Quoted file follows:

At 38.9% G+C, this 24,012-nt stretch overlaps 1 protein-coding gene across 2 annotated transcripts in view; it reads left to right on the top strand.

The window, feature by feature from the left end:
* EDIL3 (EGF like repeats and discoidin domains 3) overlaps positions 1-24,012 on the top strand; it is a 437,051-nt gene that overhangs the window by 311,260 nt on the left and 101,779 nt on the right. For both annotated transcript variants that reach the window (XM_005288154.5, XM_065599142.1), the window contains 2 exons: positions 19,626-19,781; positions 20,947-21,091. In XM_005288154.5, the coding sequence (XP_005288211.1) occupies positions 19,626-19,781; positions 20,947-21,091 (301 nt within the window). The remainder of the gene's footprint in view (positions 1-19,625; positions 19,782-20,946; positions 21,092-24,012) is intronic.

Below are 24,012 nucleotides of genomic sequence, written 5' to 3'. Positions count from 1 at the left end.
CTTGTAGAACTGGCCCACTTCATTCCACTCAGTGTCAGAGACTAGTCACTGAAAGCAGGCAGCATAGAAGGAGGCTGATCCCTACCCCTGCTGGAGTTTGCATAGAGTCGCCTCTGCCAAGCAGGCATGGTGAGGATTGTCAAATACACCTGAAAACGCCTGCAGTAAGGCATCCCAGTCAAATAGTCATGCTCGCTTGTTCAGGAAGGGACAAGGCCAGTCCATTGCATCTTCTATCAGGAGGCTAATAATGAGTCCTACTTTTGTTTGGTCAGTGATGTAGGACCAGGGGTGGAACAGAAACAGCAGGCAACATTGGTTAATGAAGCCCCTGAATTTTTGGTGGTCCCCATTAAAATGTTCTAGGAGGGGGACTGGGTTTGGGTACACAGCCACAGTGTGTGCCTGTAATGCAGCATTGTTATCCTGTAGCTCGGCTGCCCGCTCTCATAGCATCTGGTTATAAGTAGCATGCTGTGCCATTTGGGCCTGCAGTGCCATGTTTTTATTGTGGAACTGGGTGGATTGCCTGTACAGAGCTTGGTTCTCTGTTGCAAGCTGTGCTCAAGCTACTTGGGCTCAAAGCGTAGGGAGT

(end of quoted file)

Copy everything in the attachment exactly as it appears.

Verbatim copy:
At 38.9% G+C, this 24,012-nt stretch overlaps 1 protein-coding gene across 2 annotated transcripts in view; it reads left to right on the top strand.

The window, feature by feature from the left end:
* EDIL3 (EGF like repeats and discoidin domains 3) overlaps positions 1-24,012 on the top strand; it is a 437,051-nt gene that overhangs the window by 311,260 nt on the left and 101,779 nt on the right. For both annotated transcript variants that reach the window (XM_005288154.5, XM_065599142.1), the window contains 2 exons: positions 19,626-19,781; positions 20,947-21,091. In XM_005288154.5, the coding sequence (XP_005288211.1) occupies positions 19,626-19,781; positions 20,947-21,091 (301 nt within the window). The remainder of the gene's footprint in view (positions 1-19,625; positions 19,782-20,946; positions 21,092-24,012) is intronic.

Below are 24,012 nucleotides of genomic sequence, written 5' to 3'. Positions count from 1 at the left end.
CTTGTAGAACTGGCCCACTTCATTCCACTCAGTGTCAGAGACTAGTCACTGAAAGCAGGCAGCATAGAAGGAGGCTGATCCCTACCCCTGCTGGAGTTTGCATAGAGTCGCCTCTGCCAAGCAGGCATGGTGAGGATTGTCAAATACACCTGAAAACGCCTGCAGTAAGGCATCCCAGTCAAATAGTCATGCTCGCTTGTTCAGGAAGGGACAAGGCCAGTCCATTGCATCTTCTATCAGGAGGCTAATAATGAGTCCTACTTTTGTTTGGTCAGTGATGTAGGACCAGGGGTGGAACAGAAACAGCAGGCAACATTGGTTAATGAAGCCCCTGAATTTTTGGTGGTCCCCATTAAAATGTTCTAGGAGGGGGACTGGGTTTGGGTACACAGCCACAGTGTGTGCCTGTAATGCAGCATTGTTATCCTGTAGCTCGGCTGCCCGCTCTCATAGCATCTGGTTATAAGTAGCATGCTGTGCCATTTGGGCCTGCAGTGCCATGTTTTTATTGTGGAACTGGGTGGATTGCCTGTACAGAGCTTGGTTCTCTGTTGCAAGCTGTGCTCAAGCTACTTGGGCTCAAAGCGTAGGGAGT